T. it.: Il pellegrino. Sc.: C. Chaplin. F.: Rollie Toteroth. Cast: C. Chaplin (l’evaso), Edna Purviance (la ragazza), Kitty Bradbury (sua madre), Mack Swain (diacono), Loyal Underwood (anziano), Charles Riesner (ladro), Dinky Dean (bambino terribile), Sydney Chaplin (suo padre), May Wells (sua madre), Henry Bergman (sceriffo sul treno), Tom Murray (sceriffo locale), Monta Bell (poliziotto), Raymond Lee (ragazzo in chiesa), Frank Antunez (bandito), Joe Van Meter (bandito). Prod.: First National
Chaplin talked a good deal at this time about bringing back the Tramp. To another interviewer in 1959 he said: «I was wrong to kill him. There was room for the Little Man in the atomic age». His interest in the character had been reawakened by working on A Dog’s Life, Shoulder Arms and The Pilgrim, which, with the assistance of Jerry Epstein, he edited and re-assembled as The Chaplin Revue. As severe as ever in the cutting room, he took out moments which he thought no longer worked well. […] Throughout the work Oona sat beside him, sewing, and he complained humorously that whenever he wanted to throw out some scene, she pleaded for its retention. Chaplin wrote and recorded a new score for the assembly, and for The Pilgrim composed a country pastiche, «Bound for Texas», which was recorded by a then popular singer, Matt Munro. The Chaplin Revue was released in September 1959.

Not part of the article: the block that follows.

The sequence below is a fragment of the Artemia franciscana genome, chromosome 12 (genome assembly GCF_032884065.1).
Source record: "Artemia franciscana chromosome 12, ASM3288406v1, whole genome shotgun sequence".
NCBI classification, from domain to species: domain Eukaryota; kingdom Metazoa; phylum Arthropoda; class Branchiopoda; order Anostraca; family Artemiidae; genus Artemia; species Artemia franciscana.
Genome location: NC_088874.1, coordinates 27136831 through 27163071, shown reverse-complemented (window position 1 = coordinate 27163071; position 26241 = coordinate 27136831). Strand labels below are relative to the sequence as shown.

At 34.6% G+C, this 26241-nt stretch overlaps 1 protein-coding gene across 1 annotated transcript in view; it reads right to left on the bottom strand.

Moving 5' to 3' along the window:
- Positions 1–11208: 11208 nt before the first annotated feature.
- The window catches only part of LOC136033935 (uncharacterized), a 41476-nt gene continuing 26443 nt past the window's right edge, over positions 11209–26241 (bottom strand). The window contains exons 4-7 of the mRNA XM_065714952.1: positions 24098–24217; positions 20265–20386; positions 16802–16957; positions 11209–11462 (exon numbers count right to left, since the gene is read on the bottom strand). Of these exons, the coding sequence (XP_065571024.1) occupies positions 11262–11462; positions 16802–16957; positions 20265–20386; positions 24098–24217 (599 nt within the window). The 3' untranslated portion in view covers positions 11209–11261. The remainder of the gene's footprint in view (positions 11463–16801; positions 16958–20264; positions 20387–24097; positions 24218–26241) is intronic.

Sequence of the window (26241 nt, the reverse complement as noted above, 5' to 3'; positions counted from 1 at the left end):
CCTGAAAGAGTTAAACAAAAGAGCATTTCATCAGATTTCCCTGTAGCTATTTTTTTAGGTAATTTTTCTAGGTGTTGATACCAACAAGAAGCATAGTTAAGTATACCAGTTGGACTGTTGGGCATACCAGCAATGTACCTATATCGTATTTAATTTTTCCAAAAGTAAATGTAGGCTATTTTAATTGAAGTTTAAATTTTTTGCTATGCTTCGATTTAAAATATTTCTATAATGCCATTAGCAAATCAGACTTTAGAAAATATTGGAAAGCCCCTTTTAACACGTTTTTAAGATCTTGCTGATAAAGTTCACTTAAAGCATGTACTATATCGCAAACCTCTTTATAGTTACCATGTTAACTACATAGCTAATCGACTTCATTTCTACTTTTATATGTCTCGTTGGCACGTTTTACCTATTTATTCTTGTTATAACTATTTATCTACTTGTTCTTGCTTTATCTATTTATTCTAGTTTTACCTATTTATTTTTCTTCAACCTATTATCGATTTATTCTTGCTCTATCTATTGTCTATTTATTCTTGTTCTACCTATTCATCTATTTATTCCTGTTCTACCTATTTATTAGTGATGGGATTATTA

David Robinson, Chaplin. His Life and Art, Glasgow/London, William Collins Sons & Co., 1985